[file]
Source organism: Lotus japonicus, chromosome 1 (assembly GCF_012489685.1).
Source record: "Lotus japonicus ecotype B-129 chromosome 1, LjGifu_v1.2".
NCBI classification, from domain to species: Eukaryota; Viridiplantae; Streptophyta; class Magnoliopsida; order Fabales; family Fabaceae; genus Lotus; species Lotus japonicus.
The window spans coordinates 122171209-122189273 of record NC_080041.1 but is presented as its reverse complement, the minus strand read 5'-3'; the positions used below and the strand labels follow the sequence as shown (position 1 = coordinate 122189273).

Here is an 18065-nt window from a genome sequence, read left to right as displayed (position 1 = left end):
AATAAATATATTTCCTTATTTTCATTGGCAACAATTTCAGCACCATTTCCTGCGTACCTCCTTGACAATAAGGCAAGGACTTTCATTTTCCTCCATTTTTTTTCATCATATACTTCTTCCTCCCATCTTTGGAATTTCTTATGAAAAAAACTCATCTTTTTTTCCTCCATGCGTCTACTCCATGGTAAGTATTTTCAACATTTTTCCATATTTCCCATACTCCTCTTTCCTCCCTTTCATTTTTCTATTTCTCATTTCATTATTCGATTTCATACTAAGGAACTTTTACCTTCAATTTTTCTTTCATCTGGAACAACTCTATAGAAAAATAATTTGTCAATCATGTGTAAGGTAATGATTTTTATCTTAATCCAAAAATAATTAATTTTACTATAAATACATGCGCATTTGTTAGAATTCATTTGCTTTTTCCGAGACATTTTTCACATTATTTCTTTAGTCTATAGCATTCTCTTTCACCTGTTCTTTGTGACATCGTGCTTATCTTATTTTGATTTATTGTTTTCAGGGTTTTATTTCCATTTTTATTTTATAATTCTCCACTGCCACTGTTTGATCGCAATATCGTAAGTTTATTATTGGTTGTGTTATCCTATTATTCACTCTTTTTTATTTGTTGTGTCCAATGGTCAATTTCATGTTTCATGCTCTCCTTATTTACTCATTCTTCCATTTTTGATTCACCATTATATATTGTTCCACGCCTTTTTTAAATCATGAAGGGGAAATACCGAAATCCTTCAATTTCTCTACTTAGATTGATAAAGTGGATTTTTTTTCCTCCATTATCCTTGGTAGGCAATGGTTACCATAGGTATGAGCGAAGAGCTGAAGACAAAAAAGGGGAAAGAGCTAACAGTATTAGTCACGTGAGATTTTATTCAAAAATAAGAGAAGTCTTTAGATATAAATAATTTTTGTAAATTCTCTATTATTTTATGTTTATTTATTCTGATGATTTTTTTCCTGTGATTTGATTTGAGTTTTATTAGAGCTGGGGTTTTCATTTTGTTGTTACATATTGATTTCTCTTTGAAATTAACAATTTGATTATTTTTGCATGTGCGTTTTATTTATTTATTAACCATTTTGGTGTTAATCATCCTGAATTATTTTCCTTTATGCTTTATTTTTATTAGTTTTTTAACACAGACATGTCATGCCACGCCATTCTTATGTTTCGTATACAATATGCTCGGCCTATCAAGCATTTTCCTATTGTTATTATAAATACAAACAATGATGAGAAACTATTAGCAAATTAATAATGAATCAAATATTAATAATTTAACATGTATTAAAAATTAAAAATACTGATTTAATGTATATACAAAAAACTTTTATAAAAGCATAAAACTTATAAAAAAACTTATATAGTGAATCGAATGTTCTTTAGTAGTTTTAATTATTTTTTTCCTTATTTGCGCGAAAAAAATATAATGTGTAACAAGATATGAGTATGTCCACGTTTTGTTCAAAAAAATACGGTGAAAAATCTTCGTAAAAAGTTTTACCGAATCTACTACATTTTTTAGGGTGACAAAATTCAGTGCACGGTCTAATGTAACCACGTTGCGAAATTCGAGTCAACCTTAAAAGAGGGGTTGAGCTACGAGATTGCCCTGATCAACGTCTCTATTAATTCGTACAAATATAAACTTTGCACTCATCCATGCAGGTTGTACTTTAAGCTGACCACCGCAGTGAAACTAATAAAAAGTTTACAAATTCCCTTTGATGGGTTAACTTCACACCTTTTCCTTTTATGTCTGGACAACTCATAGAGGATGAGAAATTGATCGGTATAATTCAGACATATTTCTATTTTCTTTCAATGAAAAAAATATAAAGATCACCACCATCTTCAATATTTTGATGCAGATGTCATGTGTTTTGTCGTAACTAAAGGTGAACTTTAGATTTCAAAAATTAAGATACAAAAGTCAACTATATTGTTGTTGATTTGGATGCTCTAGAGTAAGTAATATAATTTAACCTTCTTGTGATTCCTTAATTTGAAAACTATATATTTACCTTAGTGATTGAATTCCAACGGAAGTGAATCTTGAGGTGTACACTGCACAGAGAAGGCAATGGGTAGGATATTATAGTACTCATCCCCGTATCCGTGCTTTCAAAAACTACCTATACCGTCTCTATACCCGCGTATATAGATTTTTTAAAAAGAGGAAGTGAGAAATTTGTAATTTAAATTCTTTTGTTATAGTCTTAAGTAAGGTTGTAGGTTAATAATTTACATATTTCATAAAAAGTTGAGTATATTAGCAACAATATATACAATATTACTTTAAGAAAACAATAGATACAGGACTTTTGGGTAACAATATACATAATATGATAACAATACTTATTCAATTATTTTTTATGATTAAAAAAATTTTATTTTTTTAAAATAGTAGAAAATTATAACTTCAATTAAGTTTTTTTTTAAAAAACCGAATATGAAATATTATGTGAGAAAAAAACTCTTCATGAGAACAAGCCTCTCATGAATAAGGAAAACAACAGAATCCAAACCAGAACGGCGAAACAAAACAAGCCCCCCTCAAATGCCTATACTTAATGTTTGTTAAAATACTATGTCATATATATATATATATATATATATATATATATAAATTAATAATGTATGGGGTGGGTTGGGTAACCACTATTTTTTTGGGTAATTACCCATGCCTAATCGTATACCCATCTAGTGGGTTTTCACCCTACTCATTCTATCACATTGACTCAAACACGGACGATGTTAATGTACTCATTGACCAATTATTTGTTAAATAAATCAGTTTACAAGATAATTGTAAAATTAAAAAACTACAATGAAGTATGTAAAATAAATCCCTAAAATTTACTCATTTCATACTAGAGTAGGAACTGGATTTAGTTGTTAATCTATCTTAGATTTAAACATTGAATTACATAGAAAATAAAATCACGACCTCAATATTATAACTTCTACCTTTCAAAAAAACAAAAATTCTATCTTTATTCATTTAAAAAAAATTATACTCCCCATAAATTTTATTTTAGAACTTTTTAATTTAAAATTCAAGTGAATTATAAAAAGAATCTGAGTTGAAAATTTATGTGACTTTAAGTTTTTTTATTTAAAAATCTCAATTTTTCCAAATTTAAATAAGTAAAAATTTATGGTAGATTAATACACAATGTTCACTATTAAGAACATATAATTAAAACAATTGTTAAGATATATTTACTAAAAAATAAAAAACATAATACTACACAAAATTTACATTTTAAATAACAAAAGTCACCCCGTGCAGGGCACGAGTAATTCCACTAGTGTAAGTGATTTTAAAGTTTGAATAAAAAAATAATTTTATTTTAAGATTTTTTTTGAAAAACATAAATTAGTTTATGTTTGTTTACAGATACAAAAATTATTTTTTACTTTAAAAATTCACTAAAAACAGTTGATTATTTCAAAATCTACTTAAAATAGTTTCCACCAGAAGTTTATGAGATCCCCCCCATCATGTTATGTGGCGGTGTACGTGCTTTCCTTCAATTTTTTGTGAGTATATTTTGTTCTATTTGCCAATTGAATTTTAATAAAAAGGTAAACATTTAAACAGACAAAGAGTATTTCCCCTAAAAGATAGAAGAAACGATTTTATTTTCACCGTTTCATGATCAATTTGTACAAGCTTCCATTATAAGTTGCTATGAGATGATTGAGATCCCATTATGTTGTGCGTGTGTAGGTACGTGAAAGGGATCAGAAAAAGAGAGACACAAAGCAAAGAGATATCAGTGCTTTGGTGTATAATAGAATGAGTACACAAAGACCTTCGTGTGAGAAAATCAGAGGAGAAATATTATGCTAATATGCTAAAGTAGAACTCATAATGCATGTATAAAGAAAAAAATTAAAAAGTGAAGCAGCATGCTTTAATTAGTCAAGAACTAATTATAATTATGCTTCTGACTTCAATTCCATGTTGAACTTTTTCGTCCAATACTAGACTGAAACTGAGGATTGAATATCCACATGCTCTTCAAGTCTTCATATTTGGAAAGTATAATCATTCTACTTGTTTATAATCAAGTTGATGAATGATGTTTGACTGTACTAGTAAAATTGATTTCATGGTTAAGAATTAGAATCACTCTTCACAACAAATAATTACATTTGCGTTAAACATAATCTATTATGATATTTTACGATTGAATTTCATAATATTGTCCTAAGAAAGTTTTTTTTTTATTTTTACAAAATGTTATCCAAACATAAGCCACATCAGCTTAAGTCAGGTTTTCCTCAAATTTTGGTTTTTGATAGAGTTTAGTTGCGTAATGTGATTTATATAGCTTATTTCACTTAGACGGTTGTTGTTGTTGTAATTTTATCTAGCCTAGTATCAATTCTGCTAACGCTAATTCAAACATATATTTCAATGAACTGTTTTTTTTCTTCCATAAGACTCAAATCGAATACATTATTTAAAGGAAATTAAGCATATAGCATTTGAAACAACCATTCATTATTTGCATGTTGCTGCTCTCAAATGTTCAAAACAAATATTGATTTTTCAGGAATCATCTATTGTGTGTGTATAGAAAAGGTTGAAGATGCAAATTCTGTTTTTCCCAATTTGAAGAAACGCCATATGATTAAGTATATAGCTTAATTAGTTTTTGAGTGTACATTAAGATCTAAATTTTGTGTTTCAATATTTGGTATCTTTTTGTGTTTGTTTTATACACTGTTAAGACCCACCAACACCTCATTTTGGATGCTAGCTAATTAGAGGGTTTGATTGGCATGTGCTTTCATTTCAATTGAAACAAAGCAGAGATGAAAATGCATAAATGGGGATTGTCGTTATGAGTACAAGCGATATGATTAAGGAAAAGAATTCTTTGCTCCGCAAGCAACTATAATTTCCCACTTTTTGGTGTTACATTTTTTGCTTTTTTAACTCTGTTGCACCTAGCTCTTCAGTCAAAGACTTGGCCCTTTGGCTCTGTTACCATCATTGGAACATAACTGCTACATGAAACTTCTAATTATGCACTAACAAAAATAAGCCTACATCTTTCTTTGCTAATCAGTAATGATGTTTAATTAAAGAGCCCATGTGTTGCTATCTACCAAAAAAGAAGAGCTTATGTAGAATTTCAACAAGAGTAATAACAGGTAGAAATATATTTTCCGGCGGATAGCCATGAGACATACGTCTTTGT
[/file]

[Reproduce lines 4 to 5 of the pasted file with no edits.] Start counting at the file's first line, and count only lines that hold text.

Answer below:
The window spans coordinates 122171209-122189273 of record NC_080041.1 but is presented as its reverse complement, the minus strand read 5'-3'; the positions used below and the strand labels follow the sequence as shown (position 1 = coordinate 122189273).

Here is an 18065-nt window from a genome sequence, read left to right as displayed (position 1 = left end):